Editorial

If the PNP and Mr Shields want to help...

Tuesday, February 06, 2018

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If the Opposition People's National Party (PNP) and former Deputy Police Commissioner Mark Shields have not already done so, they should review and improve their respective 10-point plans and submit them to the private sector groups working on a stakeholder coalition to buttress the fight against crime.

The most cursory glance at the proposals by Dr Peter Phillips, the Opposition leader, and Mr Shields, who came to Jamaica from Britain's Scotland Yard, unearths nothing new or inspirational, despite the fact that both men have been engaged directly in the process in their previous dispensations.

We are not, at this point, convinced that either Dr Phillips or Mr Shields enjoy the level of credibility to galvanise a national campaign to take the fight to the criminals who have us at their mercy.

Dr Phillips's PNP, which is looking to regain power over the ruling Jamaica Labour Party, is not completely without an interest in seeing the Government fail at stemming crime. However, no one should be in a position to doubt the party's resolve, which it risks in our deeply tribalistic politics.

Mr Shields, now a security consultant, would have already lost some confidence among the populace due to the fact that his tenure as a shiny new deputy commissioner of police was lacklustre.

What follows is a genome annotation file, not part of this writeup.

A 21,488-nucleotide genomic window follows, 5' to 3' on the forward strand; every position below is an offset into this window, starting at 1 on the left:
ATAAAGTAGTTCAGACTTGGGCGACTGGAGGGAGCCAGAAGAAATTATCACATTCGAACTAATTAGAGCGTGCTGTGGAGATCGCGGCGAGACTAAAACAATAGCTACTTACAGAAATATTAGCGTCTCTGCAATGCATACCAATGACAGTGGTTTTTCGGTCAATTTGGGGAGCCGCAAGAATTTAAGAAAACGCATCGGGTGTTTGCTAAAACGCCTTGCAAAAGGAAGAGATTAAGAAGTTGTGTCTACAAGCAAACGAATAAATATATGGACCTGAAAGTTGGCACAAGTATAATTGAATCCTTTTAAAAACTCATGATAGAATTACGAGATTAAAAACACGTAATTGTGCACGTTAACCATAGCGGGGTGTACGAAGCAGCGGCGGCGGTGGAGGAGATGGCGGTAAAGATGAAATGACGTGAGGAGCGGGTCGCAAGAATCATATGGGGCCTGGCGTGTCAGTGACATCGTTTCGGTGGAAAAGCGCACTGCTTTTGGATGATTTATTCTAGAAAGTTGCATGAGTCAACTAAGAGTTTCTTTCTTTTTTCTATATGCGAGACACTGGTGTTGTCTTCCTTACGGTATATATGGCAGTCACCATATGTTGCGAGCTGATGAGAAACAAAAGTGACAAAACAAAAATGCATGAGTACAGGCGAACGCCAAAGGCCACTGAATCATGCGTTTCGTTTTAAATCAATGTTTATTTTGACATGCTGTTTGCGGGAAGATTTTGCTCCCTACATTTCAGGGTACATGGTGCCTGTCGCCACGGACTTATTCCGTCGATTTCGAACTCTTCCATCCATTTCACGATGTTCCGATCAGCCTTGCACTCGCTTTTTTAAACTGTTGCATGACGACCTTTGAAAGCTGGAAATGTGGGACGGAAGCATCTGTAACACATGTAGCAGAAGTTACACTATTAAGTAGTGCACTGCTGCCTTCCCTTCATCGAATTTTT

Having said all that, we must concede that what is needed is not necessarily new crime plans, because many of the quite workable suggestions, while aired before, have not been implemented for a variety of reasons which are fairly well known.

To be fair to Dr Phillips, a former security minister, his suggestion that the Government seeks the support of other sectors of the public service to give the police priority in the wage negotiations is worth considering. The police are woefully underpaid at a time when economic progress is so dependent on a secure environment.

Dr Phillips, we believe, can be really groundbreaking if he leads the Opposition into an initiative to work with the Government to unite the country in waging the battle against crime, in similar manner to the Opposition's support, in the House and the Senate, of the resolution to extend the state of public emergency in St James. It is a politically difficult thing to ask of him because a more crime-free Jamaica could redound to the benefit of the governing party at the polls. However it is the patriotic thing to do.

The irony in that, of course, is that Dr Phillips would have, for a second time, not been rewarded for heading the country into the right direction, having done so with the economy during the 2012-2016 PNP Administration. It would indeed have been a true test of the depth of his patriotism, because political parties are in it to win it.

We should also concede that the burden of leading the crime fight is not Dr Phillips's or Mr Shields' who, at least, have gone beyond merely expressing verbal concerns. The onus is on the Andrew Holness Government to put the country on war footing.

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